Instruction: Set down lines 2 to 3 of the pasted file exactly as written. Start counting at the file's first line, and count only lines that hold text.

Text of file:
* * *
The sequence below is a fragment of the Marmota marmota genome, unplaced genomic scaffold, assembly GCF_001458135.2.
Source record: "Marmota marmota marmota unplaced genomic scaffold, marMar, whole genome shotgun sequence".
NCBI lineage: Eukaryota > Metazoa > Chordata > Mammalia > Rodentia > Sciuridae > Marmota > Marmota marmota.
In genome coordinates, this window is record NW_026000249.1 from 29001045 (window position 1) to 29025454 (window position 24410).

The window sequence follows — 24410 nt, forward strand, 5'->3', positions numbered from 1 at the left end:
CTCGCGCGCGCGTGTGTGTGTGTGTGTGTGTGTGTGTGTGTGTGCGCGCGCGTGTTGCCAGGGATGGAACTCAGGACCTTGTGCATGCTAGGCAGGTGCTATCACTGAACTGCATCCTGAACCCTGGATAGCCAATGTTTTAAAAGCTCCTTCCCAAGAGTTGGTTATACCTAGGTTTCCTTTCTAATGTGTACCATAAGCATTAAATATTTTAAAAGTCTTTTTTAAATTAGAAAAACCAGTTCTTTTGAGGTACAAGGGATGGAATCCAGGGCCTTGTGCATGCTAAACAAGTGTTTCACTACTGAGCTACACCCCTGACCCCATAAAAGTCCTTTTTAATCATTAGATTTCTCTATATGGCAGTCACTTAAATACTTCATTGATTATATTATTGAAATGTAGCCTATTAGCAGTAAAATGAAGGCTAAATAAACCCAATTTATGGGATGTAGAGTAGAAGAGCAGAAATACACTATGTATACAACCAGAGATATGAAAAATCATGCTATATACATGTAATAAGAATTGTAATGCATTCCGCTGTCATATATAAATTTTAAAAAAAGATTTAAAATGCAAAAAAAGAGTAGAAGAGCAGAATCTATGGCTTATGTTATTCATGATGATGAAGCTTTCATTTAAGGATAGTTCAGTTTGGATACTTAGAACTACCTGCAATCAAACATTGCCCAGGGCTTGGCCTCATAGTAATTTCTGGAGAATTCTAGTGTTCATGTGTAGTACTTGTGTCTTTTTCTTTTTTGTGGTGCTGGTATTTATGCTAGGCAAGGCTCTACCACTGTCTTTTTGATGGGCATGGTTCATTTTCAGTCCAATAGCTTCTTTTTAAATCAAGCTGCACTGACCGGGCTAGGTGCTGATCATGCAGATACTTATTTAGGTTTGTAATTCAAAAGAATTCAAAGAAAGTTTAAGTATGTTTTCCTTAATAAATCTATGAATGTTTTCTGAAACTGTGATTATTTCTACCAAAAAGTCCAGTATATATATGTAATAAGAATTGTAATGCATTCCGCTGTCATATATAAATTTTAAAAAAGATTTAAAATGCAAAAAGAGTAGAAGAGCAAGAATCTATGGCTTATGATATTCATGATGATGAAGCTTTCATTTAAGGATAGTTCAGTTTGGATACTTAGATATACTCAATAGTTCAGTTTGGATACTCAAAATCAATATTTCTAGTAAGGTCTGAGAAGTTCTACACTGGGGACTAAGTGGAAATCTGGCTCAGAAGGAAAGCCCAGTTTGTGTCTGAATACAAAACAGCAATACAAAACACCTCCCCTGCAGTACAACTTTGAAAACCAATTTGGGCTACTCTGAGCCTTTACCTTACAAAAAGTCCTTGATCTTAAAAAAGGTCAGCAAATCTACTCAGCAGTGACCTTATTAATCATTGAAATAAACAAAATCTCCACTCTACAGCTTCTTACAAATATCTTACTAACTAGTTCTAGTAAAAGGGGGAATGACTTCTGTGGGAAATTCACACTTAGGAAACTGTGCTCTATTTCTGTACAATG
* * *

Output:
Source record: "Marmota marmota marmota unplaced genomic scaffold, marMar, whole genome shotgun sequence".
NCBI lineage: Eukaryota > Metazoa > Chordata > Mammalia > Rodentia > Sciuridae > Marmota > Marmota marmota.